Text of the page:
Sunrise Wind will encompass 110 wind turbines situated 30 miles off the coast of Montauk, and at full capacity will generate 880MW of electricity. Both projects, which include Empire Wind, are expected to be operational by 2024, according to current timelines. 

Town Supervisor Ed Romaine (R) said they are in support of renewable energy projects but said there are numerous questions that still need answered about how the projects will impact people, especially in terms of how it will affect fishing communities and in its cost to the surrounding communities.

“We all need to have clean renewable power — I think it’s more urgent than ever,” he said. “There’s a promise of not only clean power but also a little bit of economic opportunity.” 

Some major concerns have come from Long Island fishermen, who have said the planned wind projects could impact their business. Jennifer Garvey, the Long Island development manager at Ørsted, said there is no exclusion area for their project, and fishermen can get as close as they want to the turbines when fishing. Each turbine is planned to be spaced 1-mile apart east to west in a grid-like pattern, which, she said, will aid in navigation and in search and rescue operations.

In addition to the offshore wind projects, both Sunrise Wind and New York State say they plan to invest heavily in college-level training programs for people to work on offshore wind. Doreen Harris, vice president for large-scale renewables at NYSERDA, said the state has already invested around $20 million for an offshore wind training institute through the SUNY system. She described it as a hub-and-spokes model, where colleges and universities such as Stony Brook will contain centers for education and training in harnessing wind energy. For their part, Bowes said Sunrise Wind has already promised invested $10 million for a training program at Suffolk County Community College, though the college has not received any funds yet and details on the program remain sparse. The energy company vice president said they were still hashing out the details, adding more information will be available in the near future. 

Bowes said they chose Port Jefferson because of its deepwater harbor and its existing amenities. He also said they chose it due to its currently “underutilized infrastructure,” though when asked if that indicated the
LIPA-owned Port Jefferson Power Station, he declined to say. He did not wish to speak about Sunrise Wind.

The Sunrise Wind project is expected to be operational by 2024. Photo by Kyle Barr

“I can say we are looking at sites that would be natural for [the project,]” he said. 

The Port Jeff power plant, which recently settled in a tax certiorari agreement with the Town of Brookhaven over its tax assessments, has been running at low percentages for the past several years. It was only 11 percent in 2017, for example. In a previous Port Times article, LIPA said the reduction in taxes may help move the plant toward a clean energy recourse but has not provided more details on what that could entail.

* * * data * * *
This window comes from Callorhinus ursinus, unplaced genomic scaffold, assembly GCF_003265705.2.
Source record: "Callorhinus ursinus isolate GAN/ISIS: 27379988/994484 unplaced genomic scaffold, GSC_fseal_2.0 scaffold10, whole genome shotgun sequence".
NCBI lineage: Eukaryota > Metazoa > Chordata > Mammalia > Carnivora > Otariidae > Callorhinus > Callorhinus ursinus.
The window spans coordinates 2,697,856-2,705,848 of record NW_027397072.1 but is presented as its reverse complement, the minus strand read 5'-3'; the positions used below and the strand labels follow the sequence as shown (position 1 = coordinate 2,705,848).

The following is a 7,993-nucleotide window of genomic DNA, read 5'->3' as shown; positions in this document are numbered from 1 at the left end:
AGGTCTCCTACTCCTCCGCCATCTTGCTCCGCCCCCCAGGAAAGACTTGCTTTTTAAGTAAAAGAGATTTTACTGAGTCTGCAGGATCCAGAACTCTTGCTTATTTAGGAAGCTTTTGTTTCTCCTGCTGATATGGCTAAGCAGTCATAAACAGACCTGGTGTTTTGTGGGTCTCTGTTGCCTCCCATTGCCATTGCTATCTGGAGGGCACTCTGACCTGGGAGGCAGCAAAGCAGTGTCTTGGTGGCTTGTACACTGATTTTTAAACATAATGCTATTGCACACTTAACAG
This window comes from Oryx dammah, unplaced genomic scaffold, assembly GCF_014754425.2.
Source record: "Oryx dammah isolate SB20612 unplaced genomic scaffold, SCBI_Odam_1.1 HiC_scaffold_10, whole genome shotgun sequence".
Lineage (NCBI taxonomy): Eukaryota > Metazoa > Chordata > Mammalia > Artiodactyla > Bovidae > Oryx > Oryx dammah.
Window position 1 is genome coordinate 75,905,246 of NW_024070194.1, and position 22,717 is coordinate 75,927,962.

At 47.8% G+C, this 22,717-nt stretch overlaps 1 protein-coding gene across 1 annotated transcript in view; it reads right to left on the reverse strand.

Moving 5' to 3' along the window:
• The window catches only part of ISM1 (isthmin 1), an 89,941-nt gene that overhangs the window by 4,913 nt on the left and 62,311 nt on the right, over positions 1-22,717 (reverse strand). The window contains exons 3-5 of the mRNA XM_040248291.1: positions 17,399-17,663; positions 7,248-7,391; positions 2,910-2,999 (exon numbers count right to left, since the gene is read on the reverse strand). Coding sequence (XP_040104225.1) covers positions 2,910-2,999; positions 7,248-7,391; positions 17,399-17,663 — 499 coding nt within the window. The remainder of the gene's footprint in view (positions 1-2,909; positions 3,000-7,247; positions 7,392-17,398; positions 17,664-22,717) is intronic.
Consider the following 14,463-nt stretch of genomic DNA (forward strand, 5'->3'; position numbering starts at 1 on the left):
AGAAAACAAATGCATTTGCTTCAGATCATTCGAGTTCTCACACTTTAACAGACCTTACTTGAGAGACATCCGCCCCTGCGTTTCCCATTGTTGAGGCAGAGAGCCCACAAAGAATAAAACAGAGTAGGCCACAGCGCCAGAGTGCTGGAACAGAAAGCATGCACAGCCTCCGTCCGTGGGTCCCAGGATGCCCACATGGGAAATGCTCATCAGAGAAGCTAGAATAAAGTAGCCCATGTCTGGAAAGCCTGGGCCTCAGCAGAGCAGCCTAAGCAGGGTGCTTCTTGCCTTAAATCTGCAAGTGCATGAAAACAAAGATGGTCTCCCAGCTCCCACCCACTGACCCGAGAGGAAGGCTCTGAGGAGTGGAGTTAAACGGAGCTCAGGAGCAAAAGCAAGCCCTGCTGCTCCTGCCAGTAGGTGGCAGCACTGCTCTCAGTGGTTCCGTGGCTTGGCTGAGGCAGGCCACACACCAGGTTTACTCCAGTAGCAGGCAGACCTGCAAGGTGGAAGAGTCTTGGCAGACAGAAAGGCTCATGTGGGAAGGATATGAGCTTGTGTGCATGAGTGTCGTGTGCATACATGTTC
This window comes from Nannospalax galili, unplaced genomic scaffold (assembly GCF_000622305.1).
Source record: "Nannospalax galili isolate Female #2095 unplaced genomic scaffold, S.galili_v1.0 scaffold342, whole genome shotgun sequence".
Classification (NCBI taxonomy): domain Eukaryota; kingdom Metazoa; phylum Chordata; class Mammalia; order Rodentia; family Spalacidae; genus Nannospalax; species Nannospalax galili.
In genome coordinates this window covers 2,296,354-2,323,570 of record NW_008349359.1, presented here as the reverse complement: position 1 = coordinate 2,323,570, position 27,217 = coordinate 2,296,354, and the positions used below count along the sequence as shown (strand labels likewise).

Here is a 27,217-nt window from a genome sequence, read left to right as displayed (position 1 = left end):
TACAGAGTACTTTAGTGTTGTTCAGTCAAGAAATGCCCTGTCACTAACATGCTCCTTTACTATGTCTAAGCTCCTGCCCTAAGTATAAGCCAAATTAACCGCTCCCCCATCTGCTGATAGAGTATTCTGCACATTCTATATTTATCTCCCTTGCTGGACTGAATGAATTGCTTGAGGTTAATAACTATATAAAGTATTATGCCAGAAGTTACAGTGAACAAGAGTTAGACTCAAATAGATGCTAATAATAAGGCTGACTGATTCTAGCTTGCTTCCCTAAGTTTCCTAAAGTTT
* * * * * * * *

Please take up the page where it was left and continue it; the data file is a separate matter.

The recently passed state Climate Leadership and Community Protection Act calls for a transition to a carbon-free electric grid for New York by 2040. A LIPA spokesperson previously told TBR News Media the Port Jeff power plant will be more than 70 years old by 2030. LIPA has already decommissioned fossil-fuel power plants in Far Rockaway and Glenwood Landing. LIPA has also said Sunrise Wind is key to transitioning toward the state engineered clean energy milestones.

Adrienne Esposito, director of the environmental advocacy group Citizens Campaign for the Environment said the best-case scenario would be Ørsted and Eversource using the power plant.

“Think about the symbolism of repurposing a fossil fuel plant and transform it to something that will help wind power. How great would that be?”

This story has been amended Sept. 19 to say Sunrise Wind has promised $10 million for SCCC has been promised but not yet received.

The Walmart in East Setauket was cited for fire extinguisher and storage violations. File photo

*Click this link to see which stores in Brookhaven were cited for safety and storage violations.

Brookhaven Town has issued 22 summonses and 21 violations for numerous alleged safety violations of big box stores.

Town fire marshals visited 39 big box stores Aug. 30 to ensure they were in compliance with fire codes. The 22 summonses were for various infractions including blocked aisles and exits, and one for propane stored inside. 

“Our number one priority is the shoppers and employees who expect to be safe and able to exit the store in the event of an emergency,” said Brookhaven Town Chief Fire Marshal Christopher Mehrman. “Ensuring aisle widths are maintained and exits are not blocked by merchandise are just some of the things we are looking at. The town has a zero-tolerance approach to these violations.” 

Amongst multiple egress summons in some big box stores like the Kohls and Modells in Rocky Point, the Best Buy in Setauket was cited for an egress violation and the Kohls in Setauket was cited for a propane storage violation. Lowes in Stony Brook was cited for a Storage Violation and had two egress summons and one propane summons. The Walmart in East Setauket was cited for one fire extinguisher and one storage violation. The BJ’s in Setauket was also cited for one propane violation.

The fire marshals also issued 21 violations that did not warrant a summons and were not egress related. Each summons issued is a misdemeanor, punishable by a fine up to $10,000 and/or up to six months in jail. 

“A blocked aisle or exit could mean the difference between life and death during a fire or other emergency,” town Supervisor Ed Romaine (R) said. “We will not tolerate any violation of our fire codes.”

People who suspect that any store or business is in violation of Brookhaven’s fire codes can call 631-451-TOWN (8696).